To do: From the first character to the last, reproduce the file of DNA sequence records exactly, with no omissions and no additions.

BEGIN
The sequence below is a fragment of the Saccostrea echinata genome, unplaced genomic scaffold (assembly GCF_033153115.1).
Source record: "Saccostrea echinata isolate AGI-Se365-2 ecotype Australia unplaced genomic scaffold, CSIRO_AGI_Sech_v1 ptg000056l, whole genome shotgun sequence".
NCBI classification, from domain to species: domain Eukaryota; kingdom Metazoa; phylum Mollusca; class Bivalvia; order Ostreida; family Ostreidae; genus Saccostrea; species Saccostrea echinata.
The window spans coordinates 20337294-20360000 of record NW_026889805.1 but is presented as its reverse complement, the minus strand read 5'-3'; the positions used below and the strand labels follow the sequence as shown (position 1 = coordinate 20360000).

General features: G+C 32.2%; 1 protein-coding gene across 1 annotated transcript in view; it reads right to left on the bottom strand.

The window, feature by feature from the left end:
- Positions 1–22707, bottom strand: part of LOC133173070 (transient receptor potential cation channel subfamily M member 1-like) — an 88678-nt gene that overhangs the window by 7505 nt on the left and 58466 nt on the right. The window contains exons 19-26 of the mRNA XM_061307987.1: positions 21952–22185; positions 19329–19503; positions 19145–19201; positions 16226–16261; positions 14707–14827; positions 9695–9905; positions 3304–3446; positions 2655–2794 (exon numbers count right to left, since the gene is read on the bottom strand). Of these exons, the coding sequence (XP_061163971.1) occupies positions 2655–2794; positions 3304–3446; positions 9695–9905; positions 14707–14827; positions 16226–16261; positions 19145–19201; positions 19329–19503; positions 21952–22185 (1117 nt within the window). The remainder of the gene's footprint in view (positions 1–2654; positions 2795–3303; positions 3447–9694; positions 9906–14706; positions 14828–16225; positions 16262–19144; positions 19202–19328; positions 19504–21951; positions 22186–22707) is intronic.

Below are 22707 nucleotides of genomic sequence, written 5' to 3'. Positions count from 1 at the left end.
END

The sequence below is a fragment of the Saccostrea echinata genome, unplaced genomic scaffold (assembly GCF_033153115.1).
Source record: "Saccostrea echinata isolate AGI-Se365-2 ecotype Australia unplaced genomic scaffold, CSIRO_AGI_Sech_v1 ptg000056l, whole genome shotgun sequence".
NCBI classification, from domain to species: domain Eukaryota; kingdom Metazoa; phylum Mollusca; class Bivalvia; order Ostreida; family Ostreidae; genus Saccostrea; species Saccostrea echinata.
The window spans coordinates 20337294-20360000 of record NW_026889805.1 but is presented as its reverse complement, the minus strand read 5'-3'; the positions used below and the strand labels follow the sequence as shown (position 1 = coordinate 20360000).

General features: G+C 32.2%; 1 protein-coding gene across 1 annotated transcript in view; it reads right to left on the bottom strand.

The window, feature by feature from the left end:
- Positions 1–22707, bottom strand: part of LOC133173070 (transient receptor potential cation channel subfamily M member 1-like) — an 88678-nt gene that overhangs the window by 7505 nt on the left and 58466 nt on the right. The window contains exons 19-26 of the mRNA XM_061307987.1: positions 21952–22185; positions 19329–19503; positions 19145–19201; positions 16226–16261; positions 14707–14827; positions 9695–9905; positions 3304–3446; positions 2655–2794 (exon numbers count right to left, since the gene is read on the bottom strand). Of these exons, the coding sequence (XP_061163971.1) occupies positions 2655–2794; positions 3304–3446; positions 9695–9905; positions 14707–14827; positions 16226–16261; positions 19145–19201; positions 19329–19503; positions 21952–22185 (1117 nt within the window). The remainder of the gene's footprint in view (positions 1–2654; positions 2795–3303; positions 3447–9694; positions 9906–14706; positions 14828–16225; positions 16262–19144; positions 19202–19328; positions 19504–21951; positions 22186–22707) is intronic.

Below are 22707 nucleotides of genomic sequence, written 5' to 3'. Positions count from 1 at the left end.